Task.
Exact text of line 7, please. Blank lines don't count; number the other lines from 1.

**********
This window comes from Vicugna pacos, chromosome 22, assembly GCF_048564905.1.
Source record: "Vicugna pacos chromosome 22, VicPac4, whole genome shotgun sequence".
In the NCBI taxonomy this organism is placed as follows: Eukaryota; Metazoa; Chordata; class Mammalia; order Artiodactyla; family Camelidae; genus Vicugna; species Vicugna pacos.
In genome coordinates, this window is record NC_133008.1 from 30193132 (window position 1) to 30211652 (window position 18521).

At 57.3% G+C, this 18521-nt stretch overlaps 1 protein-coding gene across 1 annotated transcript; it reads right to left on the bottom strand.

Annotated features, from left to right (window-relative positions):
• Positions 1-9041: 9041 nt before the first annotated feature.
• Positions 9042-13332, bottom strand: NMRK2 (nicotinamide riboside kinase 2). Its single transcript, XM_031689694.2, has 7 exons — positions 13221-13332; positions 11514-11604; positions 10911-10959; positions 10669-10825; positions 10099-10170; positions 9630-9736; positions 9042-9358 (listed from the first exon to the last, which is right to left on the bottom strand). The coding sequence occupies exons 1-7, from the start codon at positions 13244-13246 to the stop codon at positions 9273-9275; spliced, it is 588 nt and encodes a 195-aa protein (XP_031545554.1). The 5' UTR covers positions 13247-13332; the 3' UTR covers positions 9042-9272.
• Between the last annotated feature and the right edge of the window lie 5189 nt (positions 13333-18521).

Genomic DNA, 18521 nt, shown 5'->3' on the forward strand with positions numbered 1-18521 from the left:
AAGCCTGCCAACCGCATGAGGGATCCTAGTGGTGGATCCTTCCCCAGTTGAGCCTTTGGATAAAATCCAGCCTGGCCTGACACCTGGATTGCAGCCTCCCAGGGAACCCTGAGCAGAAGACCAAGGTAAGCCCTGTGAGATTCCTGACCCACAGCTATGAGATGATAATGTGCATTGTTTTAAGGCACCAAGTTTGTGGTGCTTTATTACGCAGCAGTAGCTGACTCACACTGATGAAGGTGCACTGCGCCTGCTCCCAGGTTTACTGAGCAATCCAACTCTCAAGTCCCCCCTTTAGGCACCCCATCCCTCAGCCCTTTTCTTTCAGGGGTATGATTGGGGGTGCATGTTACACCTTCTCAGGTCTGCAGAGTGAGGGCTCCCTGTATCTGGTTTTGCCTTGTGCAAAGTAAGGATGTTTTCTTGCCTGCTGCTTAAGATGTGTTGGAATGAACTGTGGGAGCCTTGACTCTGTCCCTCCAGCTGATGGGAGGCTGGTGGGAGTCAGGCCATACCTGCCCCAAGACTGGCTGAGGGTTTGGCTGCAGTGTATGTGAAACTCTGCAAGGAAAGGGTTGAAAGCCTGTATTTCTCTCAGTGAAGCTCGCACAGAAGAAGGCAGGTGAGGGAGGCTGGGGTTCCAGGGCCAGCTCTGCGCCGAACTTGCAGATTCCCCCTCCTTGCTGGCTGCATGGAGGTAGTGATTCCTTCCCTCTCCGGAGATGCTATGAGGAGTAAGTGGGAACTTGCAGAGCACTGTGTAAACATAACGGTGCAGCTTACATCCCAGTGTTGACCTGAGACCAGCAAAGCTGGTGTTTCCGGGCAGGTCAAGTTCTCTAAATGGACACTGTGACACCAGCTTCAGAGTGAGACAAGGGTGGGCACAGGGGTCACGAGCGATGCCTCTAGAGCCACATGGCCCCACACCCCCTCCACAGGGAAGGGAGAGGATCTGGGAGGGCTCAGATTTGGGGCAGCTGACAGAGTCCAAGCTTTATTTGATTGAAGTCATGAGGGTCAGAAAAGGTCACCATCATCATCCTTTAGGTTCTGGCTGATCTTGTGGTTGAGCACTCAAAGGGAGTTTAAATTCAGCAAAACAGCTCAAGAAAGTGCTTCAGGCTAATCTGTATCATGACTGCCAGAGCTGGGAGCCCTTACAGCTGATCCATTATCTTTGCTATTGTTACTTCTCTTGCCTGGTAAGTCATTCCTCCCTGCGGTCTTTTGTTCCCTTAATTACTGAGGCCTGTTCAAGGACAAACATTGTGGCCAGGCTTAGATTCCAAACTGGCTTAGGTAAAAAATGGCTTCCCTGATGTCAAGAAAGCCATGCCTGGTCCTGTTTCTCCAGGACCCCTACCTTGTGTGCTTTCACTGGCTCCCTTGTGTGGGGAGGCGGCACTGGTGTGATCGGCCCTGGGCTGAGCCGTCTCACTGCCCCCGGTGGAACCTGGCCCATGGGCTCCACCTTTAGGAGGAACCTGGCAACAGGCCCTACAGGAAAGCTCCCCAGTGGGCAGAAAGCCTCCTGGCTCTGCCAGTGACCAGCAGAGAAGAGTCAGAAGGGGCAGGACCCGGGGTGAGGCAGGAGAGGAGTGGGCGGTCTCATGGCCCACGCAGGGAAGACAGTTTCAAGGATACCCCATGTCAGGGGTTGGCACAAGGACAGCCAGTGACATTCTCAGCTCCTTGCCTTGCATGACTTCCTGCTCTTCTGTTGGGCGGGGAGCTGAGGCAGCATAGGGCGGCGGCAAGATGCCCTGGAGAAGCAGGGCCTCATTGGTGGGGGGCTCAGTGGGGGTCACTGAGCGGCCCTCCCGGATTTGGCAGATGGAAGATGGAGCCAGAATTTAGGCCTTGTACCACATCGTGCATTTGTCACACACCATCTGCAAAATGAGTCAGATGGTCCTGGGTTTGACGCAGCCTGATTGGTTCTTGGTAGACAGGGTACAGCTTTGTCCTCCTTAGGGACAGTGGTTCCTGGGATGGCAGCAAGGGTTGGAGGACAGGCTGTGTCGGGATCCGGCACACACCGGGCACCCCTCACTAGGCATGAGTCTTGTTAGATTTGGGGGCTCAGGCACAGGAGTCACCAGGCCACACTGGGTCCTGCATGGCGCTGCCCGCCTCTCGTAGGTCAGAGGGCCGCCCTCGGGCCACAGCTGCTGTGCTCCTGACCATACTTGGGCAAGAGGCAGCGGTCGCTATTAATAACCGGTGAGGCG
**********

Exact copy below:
• Positions 1-9041: 9041 nt before the first annotated feature.